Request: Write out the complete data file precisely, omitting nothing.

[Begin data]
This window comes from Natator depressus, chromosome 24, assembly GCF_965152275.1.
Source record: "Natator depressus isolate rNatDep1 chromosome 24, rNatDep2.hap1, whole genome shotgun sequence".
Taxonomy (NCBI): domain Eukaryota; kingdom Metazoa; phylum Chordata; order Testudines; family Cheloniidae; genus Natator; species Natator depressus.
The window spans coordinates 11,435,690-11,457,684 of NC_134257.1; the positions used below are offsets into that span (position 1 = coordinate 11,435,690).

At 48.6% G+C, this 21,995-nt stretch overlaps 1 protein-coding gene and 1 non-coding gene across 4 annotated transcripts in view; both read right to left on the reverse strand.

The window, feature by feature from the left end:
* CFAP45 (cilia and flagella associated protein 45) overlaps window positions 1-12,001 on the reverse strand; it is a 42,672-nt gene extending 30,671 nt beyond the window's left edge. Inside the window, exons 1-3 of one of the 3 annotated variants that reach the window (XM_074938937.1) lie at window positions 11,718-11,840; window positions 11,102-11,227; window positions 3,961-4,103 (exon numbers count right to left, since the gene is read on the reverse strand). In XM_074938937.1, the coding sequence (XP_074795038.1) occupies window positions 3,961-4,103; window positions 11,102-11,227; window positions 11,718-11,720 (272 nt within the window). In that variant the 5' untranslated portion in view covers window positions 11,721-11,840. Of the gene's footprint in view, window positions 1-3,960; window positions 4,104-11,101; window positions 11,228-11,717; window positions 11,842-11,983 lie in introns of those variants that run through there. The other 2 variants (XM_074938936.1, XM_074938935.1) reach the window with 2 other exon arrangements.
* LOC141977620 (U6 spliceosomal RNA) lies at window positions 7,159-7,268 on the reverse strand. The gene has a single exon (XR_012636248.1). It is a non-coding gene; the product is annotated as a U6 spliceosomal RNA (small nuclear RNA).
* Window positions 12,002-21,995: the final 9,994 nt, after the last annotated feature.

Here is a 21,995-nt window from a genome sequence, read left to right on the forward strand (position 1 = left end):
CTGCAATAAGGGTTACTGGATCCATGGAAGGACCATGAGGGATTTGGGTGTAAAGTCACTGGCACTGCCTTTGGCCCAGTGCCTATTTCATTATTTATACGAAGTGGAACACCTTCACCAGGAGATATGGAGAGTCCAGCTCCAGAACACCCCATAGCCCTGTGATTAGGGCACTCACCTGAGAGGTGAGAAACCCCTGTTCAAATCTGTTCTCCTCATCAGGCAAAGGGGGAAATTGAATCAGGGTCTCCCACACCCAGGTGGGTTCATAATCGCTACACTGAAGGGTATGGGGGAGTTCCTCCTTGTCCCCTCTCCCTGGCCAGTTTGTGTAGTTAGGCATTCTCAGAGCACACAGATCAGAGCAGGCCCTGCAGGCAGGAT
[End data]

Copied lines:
This window comes from Natator depressus, chromosome 24, assembly GCF_965152275.1.
Source record: "Natator depressus isolate rNatDep1 chromosome 24, rNatDep2.hap1, whole genome shotgun sequence".
Taxonomy (NCBI): domain Eukaryota; kingdom Metazoa; phylum Chordata; order Testudines; family Cheloniidae; genus Natator; species Natator depressus.
The window spans coordinates 11,435,690-11,457,684 of NC_134257.1; the positions used below are offsets into that span (position 1 = coordinate 11,435,690).

At 48.6% G+C, this 21,995-nt stretch overlaps 1 protein-coding gene and 1 non-coding gene across 4 annotated transcripts in view; both read right to left on the reverse strand.

The window, feature by feature from the left end:
* CFAP45 (cilia and flagella associated protein 45) overlaps window positions 1-12,001 on the reverse strand; it is a 42,672-nt gene extending 30,671 nt beyond the window's left edge. Inside the window, exons 1-3 of one of the 3 annotated variants that reach the window (XM_074938937.1) lie at window positions 11,718-11,840; window positions 11,102-11,227; window positions 3,961-4,103 (exon numbers count right to left, since the gene is read on the reverse strand). In XM_074938937.1, the coding sequence (XP_074795038.1) occupies window positions 3,961-4,103; window positions 11,102-11,227; window positions 11,718-11,720 (272 nt within the window). In that variant the 5' untranslated portion in view covers window positions 11,721-11,840. Of the gene's footprint in view, window positions 1-3,960; window positions 4,104-11,101; window positions 11,228-11,717; window positions 11,842-11,983 lie in introns of those variants that run through there. The other 2 variants (XM_074938936.1, XM_074938935.1) reach the window with 2 other exon arrangements.
* LOC141977620 (U6 spliceosomal RNA) lies at window positions 7,159-7,268 on the reverse strand. The gene has a single exon (XR_012636248.1). It is a non-coding gene; the product is annotated as a U6 spliceosomal RNA (small nuclear RNA).
* Window positions 12,002-21,995: the final 9,994 nt, after the last annotated feature.

Here is a 21,995-nt window from a genome sequence, read left to right on the forward strand (position 1 = left end):
CTGCAATAAGGGTTACTGGATCCATGGAAGGACCATGAGGGATTTGGGTGTAAAGTCACTGGCACTGCCTTTGGCCCAGTGCCTATTTCATTATTTATACGAAGTGGAACACCTTCACCAGGAGATATGGAGAGTCCAGCTCCAGAACACCCCATAGCCCTGTGATTAGGGCACTCACCTGAGAGGTGAGAAACCCCTGTTCAAATCTGTTCTCCTCATCAGGCAAAGGGGGAAATTGAATCAGGGTCTCCCACACCCAGGTGGGTTCATAATCGCTACACTGAAGGGTATGGGGGAGTTCCTCCTTGTCCCCTCTCCCTGGCCAGTTTGTGTAGTTAGGCATTCTCAGAGCACACAGATCAGAGCAGGCCCTGCAGGCAGGAT